Is it Possible to Build World Order Without American Hegemony?
- Tuesday 5 February 2019
2511 DP The Hague
- Auditorium 2.02
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The age of Western hegemony is over. Whether or not America itself declines or thrives under President Trump's leadership, the post-war liberal international order underpinned by US military, economic and ideological primacy and supported by global institutions serving its power and purpose, is coming to an end. But what will take its place? A Chinese world order? A re-constituted form of American hegemony? A regionalised system of global cooperation, including major and emerging powers?
The still young presidency of Donald J. Trump has caused much damage to the so-called “liberal international order”. But Trump is the consequence, rather than the cause, of the crisis and decline of that order. That decline, as foretold in Acharya’s 2014 book, The End of American World Order, has to do with the liberal order’s own internal limitations - aggravated by the global power shift and proliferation of transnational challenges - that a complacent liberal establishment had glossed over earlier. Recognizing the broader and multifaceted nature of those challenges is key to any hopes for building world order 2.0: a decentered and pluralistic Multiplex World, with its own challenges and opportunities. And this task requires the contributions of regions and their associations such as the EU, ASEAN, African Union and others, which have been ignored in the American debates on Liberal order.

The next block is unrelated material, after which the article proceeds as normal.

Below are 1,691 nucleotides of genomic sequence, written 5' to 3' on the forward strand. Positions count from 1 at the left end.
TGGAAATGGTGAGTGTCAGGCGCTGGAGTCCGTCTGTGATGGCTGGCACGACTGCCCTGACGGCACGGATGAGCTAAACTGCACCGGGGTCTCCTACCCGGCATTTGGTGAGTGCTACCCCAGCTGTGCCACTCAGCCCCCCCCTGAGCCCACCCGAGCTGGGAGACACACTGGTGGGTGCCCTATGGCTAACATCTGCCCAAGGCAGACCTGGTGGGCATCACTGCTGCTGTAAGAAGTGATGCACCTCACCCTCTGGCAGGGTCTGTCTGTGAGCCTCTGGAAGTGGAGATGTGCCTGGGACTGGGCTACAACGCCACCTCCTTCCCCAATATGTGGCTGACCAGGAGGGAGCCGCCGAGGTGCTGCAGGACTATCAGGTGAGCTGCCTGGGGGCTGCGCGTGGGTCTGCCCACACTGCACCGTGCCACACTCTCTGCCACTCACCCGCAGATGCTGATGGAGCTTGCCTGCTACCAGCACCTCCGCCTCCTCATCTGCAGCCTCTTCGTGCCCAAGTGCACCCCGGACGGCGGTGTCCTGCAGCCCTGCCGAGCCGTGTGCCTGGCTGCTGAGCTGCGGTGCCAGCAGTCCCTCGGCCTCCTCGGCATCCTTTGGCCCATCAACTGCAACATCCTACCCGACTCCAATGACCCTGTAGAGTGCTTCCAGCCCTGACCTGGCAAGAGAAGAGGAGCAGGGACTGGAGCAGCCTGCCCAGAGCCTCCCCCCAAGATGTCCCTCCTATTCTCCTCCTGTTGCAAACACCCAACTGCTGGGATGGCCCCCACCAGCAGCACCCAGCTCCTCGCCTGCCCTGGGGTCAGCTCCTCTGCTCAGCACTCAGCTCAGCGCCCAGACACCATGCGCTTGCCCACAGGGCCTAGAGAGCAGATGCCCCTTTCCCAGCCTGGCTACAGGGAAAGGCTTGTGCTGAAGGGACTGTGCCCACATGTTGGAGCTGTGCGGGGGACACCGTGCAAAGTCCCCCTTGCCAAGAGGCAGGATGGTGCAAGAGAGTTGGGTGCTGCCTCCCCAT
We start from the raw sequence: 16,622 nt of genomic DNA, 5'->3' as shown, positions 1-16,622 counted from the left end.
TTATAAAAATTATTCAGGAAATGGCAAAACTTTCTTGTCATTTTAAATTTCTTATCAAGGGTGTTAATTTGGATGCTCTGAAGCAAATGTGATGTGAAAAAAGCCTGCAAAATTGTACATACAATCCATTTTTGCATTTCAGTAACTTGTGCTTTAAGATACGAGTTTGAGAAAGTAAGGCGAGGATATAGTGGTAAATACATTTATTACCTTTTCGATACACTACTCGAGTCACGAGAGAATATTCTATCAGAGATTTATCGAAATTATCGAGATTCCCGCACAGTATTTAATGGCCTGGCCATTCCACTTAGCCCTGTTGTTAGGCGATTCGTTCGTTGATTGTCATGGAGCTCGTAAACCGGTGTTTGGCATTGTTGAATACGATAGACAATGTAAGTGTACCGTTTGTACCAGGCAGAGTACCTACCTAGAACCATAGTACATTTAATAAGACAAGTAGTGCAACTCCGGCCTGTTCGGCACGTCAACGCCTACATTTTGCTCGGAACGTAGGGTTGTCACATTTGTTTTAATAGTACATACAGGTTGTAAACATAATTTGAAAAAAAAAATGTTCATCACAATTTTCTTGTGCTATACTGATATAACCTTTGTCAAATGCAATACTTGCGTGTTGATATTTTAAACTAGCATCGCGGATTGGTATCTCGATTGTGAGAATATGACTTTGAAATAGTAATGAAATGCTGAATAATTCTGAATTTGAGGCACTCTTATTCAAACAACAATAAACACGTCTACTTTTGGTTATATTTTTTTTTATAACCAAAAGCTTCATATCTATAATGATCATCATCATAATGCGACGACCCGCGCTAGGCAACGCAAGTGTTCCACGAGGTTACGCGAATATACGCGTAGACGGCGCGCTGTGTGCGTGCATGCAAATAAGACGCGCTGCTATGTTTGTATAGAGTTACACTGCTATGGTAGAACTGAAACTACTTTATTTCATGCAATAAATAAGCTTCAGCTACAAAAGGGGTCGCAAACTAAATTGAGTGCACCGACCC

Join us in a Leiden University Center for International Relations (LUCIR) Distinguished Scholar Lecture by Professor Amitav Acharya from the School of International Service at American University, Washington DC, together with a panel of discussants to analyse new perspectives on the current world order.
Chair: Dr Beatrix Futak-Campbell
Discussants: Dr Karolina Pomorska, Dr Jue Wang and Dr Karen Smith
Bio for Prof. Acharya
Amitav Acharya is the UNESCO Chair in Transnational Challenges and Governance and Distinguished Professor at the School of International Service, American University, Washington, DC. His recent books include The End of American World Order (Polity, 2014, 2018); Constructing Global Order (Cambridge, 2018); Why Govern: Rethinking Demand and Progress in Global Governance (editor, Cambridge, 2016); and The Making of Global International Relations: Origins and Evolution of IR at Its Centenary (co-authored with Barry Buzan, Cambridge, March 2019) He was President of the International Studies Association (ISA), the first non-Western scholar to be elected to the position. He received two Distinguished Scholar Awards from the ISA, one in 2015 from its Global South Caucus for his contribution to “non-Western IR theory and inclusion in international studies”, and another in 2018 from ISA’s International Organisation Section that recognises “scholars of exceptional merit whose influence, intellectual works and mentorship will likely continue to impact the field for years to come”.